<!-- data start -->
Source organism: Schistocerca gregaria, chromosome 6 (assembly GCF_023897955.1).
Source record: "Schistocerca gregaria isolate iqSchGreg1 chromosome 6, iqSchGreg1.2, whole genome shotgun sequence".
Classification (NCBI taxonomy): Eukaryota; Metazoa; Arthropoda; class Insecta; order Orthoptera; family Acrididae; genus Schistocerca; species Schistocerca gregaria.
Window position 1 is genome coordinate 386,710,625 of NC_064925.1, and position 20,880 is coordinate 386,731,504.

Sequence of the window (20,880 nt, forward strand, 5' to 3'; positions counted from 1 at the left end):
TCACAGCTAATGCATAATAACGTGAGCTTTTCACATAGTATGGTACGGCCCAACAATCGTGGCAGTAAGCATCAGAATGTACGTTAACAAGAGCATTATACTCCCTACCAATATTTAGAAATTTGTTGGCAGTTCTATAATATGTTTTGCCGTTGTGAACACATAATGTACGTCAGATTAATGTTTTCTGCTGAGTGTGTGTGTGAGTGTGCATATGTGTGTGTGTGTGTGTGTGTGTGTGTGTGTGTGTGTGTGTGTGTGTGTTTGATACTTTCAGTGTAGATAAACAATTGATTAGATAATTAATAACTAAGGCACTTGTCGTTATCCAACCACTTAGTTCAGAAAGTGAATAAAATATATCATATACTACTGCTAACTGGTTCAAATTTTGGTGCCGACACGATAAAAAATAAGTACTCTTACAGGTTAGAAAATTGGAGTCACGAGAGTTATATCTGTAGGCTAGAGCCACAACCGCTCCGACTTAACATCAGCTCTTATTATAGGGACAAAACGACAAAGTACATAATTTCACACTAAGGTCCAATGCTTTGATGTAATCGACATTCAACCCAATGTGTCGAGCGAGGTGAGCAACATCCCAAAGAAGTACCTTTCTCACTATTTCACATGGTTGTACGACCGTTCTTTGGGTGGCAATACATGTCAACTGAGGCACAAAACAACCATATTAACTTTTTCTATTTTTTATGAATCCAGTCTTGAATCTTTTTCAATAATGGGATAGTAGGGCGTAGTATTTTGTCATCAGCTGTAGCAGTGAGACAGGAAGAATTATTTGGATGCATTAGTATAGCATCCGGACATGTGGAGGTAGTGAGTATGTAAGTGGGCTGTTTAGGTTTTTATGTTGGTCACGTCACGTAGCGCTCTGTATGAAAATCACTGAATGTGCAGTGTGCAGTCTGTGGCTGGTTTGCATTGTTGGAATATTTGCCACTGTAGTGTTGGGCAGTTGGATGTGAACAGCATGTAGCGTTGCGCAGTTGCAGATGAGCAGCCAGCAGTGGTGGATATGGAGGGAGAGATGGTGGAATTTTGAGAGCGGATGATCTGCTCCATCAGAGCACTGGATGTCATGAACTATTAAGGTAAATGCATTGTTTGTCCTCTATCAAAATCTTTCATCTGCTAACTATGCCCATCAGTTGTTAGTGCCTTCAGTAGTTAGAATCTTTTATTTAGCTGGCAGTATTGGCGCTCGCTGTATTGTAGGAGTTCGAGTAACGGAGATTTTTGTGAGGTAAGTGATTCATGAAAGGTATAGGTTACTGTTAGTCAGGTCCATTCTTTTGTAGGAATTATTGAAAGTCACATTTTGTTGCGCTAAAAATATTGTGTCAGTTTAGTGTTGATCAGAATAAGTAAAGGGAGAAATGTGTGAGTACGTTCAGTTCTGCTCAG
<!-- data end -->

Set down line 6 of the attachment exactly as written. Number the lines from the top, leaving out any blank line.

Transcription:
TCACAGCTAATGCATAATAACGTGAGCTTTTCACATAGTATGGTACGGCCCAACAATCGTGGCAGTAAGCATCAGAATGTACGTTAACAAGAGCATTATACTCCCTACCAATATTTAGAAATTTGTTGGCAGTTCTATAATATGTTTTGCCGTTGTGAACACATAATGTACGTCAGATTAATGTTTTCTGCTGAGTGTGTGTGTGAGTGTGCATATGTGTGTGTGTGTGTGTGTGTGTGTGTGTGTGTGTGTGTGTGTGTGTGTTTGATACTTTCAGTGTAGATAAACAATTGATTAGATAATTAATAACTAAGGCACTTGTCGTTATCCAACCACTTAGTTCAGAAAGTGAATAAAATATATCATATACTACTGCTAACTGGTTCAAATTTTGGTGCCGACACGATAAAAAATAAGTACTCTTACAGGTTAGAAAATTGGAGTCACGAGAGTTATATCTGTAGGCTAGAGCCACAACCGCTCCGACTTAACATCAGCTCTTATTATAGGGACAAAACGACAAAGTACATAATTTCACACTAAGGTCCAATGCTTTGATGTAATCGACATTCAACCCAATGTGTCGAGCGAGGTGAGCAACATCCCAAAGAAGTACCTTTCTCACTATTTCACATGGTTGTACGACCGTTCTTTGGGTGGCAATACATGTCAACTGAGGCACAAAACAACCATATTAACTTTTTCTATTTTTTATGAATCCAGTCTTGAATCTTTTTCAATAATGGGATAGTAGGGCGTAGTATTTTGTCATCAGCTGTAGCAGTGAGACAGGAAGAATTATTTGGATGCATTAGTATAGCATCCGGACATGTGGAGGTAGTGAGTATGTAAGTGGGCTGTTTAGGTTTTTATGTTGGTCACGTCACGTAGCGCTCTGTATGAAAATCACTGAATGTGCAGTGTGCAGTCTGTGGCTGGTTTGCATTGTTGGAATATTTGCCACTGTAGTGTTGGGCAGTTGGATGTGAACAGCATGTAGCGTTGCGCAGTTGCAGATGAGCAGCCAGCAGTGGTGGATATGGAGGGAGAGATGGTGGAATTTTGAGAGCGGATGATCTGCTCCATCAGAGCACTGGATGTCATGAACTATTAAGGTAAATGCATTGTTTGTCCTCTATCAAAATCTTTCATCTGCTAACTATGCCCATCAGTTGTTAGTGCCTTCAGTAGTTAGAATCTTTTATTTAGCTGGCAGTATTGGCGCTCGCTGTATTGTAGGAGTTCGAGTAACGGAGATTTTTGTGAGGTAAGTGATTCATGAAAGGTATAGGTTACTGTTAGTCAGGTCCATTCTTTTGTAGGAATTATTGAAAGTCACATTTTGTTGCGCTAAAAATATTGTGTCAGTTTAGTGTTGATCAGAATAAGTAAAGGGAGAAATGTGTGAGTACGTTCAGTTCTGCTCAG